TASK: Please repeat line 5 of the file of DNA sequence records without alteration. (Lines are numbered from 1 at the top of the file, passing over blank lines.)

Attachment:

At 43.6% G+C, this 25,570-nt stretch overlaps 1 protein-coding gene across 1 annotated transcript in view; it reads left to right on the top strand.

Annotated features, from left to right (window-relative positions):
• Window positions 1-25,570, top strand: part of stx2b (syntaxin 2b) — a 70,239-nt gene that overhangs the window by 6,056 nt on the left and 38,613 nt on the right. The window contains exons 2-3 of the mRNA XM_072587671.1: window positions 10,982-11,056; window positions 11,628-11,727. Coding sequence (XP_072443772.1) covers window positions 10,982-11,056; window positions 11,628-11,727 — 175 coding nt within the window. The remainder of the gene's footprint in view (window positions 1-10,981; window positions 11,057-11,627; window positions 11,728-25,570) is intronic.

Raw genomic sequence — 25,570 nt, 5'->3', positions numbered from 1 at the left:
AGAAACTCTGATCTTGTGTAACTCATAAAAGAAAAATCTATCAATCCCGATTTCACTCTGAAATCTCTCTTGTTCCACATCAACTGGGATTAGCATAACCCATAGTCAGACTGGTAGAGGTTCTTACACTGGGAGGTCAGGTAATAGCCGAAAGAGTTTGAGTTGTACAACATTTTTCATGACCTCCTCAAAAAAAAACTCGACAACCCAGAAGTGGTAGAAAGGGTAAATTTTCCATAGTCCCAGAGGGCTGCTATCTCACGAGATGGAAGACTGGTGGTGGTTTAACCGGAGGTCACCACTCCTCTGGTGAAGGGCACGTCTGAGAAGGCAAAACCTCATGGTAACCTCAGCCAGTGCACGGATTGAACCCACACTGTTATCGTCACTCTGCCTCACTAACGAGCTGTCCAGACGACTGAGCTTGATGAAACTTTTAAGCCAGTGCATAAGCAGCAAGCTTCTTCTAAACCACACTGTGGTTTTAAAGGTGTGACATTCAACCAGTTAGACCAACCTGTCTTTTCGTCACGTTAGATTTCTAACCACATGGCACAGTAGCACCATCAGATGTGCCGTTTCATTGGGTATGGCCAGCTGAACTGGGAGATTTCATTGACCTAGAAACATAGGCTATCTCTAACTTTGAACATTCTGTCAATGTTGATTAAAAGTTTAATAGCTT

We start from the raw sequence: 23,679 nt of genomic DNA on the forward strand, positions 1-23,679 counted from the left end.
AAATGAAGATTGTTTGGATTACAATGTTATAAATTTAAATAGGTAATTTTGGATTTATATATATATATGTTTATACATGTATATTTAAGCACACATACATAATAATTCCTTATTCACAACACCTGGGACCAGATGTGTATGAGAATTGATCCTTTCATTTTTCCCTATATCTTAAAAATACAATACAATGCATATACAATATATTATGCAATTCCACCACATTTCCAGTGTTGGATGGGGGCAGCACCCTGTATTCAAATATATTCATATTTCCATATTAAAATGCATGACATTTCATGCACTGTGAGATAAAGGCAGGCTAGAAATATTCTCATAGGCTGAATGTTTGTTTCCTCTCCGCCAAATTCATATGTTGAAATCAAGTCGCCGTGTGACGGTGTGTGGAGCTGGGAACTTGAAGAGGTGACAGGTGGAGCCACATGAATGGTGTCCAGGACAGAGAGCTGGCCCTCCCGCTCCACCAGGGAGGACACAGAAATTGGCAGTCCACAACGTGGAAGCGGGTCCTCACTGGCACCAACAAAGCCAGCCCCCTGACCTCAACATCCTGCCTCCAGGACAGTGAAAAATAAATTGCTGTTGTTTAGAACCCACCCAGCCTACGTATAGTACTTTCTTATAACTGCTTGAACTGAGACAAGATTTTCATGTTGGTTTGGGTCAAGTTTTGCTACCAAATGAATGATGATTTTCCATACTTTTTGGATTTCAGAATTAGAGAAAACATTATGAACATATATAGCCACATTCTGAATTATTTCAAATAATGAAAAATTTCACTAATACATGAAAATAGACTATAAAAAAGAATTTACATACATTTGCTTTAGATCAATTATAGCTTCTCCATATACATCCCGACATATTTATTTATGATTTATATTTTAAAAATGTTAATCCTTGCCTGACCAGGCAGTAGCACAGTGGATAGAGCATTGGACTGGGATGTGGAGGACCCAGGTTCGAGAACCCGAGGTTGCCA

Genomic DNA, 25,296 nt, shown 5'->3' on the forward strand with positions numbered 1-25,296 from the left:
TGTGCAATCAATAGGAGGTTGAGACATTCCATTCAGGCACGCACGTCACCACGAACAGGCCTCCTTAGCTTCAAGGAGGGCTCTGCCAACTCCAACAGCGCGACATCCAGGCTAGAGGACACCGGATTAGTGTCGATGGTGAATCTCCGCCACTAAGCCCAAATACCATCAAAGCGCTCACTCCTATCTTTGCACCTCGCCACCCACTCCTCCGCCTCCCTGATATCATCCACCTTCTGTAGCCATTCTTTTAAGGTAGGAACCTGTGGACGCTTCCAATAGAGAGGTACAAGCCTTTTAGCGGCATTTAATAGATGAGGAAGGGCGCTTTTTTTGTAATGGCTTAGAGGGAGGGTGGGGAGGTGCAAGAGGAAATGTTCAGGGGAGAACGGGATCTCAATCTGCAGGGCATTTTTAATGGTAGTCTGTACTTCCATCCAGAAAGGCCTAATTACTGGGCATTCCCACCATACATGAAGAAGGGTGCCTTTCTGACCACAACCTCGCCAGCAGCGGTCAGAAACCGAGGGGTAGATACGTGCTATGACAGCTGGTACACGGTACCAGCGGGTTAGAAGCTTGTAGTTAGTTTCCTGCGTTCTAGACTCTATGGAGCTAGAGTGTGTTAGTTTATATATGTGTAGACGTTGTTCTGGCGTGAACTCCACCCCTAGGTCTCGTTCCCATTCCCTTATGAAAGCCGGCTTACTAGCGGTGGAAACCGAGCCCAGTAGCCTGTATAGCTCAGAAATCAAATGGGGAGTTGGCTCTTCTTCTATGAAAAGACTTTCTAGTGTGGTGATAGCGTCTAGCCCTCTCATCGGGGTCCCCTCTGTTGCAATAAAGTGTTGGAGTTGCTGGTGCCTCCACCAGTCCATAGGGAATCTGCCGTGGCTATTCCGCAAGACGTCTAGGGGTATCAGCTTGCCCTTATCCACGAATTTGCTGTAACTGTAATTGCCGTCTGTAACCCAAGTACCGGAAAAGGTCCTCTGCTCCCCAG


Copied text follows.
AGAAACTCTGATCTTGTGTAACTCATAAAAGAAAAATCTATCAATCCCGATTTCACTCTGAAATCTCTCTTGTTCCACATCAACTGGGATTAGCATAACCCATAGTCAGACTGGTAGAGGTTCTTACACTGGGAGGTCAGGTAATAGCCGAAAGAGTTTGAGTTGTACAACATTTTTCATGACCTCCTCAAAAAAAAACTCGACAACCCAGAAGTGGTAGAAAGGGTAAATTTTCCATAGTCCCAGAGGGCTGCTATCTCACGAGATGGAAGACTGGTGGTGGTTTAACCGGAGGTCACCACTCCTCTGGTGAAGGGCACGTCTGAGAAGGCAAAACCTCATGGTAACCTCAGCCAGTGCACGGATTGAACCCACACTGTTATCGTCACTCTGCCTCACTAACGAGCTGTCCAGACGACTGAGCTTGATGAAACTTTTAAGCCAGTGCATAAGCAGCAAGCTTCTTCTAAACCACACTGTGGTTTTAAAGGTGTGACATTCAACCAGTTAGACCAACCTGTCTTTTCGTCACGTTAGATTTCTAACCACATGGCACAGTAGCACCATCAGATGTGCCGTTTCATTGGGTATGGCCAGCTGAACTGGGAGATTTCATTGACCTAGAAACATAGGCTATCTCTAACTTTGAACATTCTGTCAATGTTGATTAAAAGTTTAATAGCTT